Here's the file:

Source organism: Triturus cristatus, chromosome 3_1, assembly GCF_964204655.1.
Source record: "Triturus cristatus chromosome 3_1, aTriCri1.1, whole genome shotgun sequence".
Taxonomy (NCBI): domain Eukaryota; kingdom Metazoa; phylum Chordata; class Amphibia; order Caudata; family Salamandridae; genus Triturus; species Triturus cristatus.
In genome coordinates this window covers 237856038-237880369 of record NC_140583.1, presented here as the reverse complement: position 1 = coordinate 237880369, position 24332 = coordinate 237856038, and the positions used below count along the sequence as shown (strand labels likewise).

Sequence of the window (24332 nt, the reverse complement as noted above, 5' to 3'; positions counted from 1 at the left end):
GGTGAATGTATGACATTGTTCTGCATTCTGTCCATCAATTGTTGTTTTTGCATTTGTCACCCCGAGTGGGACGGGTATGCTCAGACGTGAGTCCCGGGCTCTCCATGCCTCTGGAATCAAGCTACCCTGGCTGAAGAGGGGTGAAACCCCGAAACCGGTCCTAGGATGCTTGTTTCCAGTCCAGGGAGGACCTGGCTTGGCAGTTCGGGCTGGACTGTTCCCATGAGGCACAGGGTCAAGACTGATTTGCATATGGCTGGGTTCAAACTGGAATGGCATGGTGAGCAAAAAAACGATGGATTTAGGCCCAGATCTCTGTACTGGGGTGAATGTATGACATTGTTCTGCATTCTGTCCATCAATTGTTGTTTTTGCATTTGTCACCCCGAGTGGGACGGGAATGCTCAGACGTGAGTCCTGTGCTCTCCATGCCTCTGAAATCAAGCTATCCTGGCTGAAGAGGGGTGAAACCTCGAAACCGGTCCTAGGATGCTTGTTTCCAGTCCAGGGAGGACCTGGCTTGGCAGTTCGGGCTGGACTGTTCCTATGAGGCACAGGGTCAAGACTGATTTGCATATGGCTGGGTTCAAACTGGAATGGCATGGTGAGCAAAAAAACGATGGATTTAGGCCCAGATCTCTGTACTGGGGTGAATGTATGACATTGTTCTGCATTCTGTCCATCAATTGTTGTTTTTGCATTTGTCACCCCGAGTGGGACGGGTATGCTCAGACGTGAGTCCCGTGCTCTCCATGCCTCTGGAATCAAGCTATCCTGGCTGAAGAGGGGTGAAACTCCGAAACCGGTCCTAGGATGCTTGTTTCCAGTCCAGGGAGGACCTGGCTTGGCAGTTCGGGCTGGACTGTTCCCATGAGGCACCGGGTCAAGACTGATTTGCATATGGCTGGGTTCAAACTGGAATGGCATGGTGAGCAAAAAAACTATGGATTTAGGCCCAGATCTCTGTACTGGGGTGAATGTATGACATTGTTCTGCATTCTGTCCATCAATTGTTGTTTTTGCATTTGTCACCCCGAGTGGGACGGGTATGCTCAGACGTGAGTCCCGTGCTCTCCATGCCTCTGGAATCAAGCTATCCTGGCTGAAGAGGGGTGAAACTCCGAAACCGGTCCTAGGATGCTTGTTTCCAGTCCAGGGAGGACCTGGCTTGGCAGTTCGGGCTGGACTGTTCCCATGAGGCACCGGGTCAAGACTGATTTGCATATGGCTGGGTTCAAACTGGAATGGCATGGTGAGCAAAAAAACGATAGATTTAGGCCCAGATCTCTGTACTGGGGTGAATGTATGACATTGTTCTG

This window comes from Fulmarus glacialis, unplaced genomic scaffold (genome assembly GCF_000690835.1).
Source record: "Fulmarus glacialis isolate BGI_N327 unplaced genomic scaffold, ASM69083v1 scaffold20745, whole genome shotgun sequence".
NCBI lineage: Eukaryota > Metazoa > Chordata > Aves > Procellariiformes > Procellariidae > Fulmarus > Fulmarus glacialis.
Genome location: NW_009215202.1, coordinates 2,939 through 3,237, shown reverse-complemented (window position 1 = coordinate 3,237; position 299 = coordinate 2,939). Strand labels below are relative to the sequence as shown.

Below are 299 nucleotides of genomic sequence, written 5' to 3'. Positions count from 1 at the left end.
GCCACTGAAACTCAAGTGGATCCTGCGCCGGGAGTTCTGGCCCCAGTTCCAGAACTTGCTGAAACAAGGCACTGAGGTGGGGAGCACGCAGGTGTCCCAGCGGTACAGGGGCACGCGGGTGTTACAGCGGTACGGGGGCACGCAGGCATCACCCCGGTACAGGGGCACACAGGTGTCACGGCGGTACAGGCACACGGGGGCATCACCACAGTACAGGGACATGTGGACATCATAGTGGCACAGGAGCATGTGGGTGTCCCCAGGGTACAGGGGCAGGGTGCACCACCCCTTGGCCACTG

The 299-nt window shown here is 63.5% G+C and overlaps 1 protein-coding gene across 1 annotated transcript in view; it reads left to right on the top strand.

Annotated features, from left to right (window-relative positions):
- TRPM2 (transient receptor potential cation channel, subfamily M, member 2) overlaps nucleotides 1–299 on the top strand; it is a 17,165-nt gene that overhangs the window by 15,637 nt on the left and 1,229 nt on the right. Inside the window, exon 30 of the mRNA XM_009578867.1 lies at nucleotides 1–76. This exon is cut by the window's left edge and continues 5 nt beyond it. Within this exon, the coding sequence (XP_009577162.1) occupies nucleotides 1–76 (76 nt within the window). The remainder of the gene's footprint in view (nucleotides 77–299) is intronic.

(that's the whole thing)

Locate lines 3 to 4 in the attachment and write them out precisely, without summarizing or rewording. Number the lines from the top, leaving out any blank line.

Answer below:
Taxonomy (NCBI): domain Eukaryota; kingdom Metazoa; phylum Chordata; class Amphibia; order Caudata; family Salamandridae; genus Triturus; species Triturus cristatus.
In genome coordinates this window covers 237856038-237880369 of record NC_140583.1, presented here as the reverse complement: position 1 = coordinate 237880369, position 24332 = coordinate 237856038, and the positions used below count along the sequence as shown (strand labels likewise).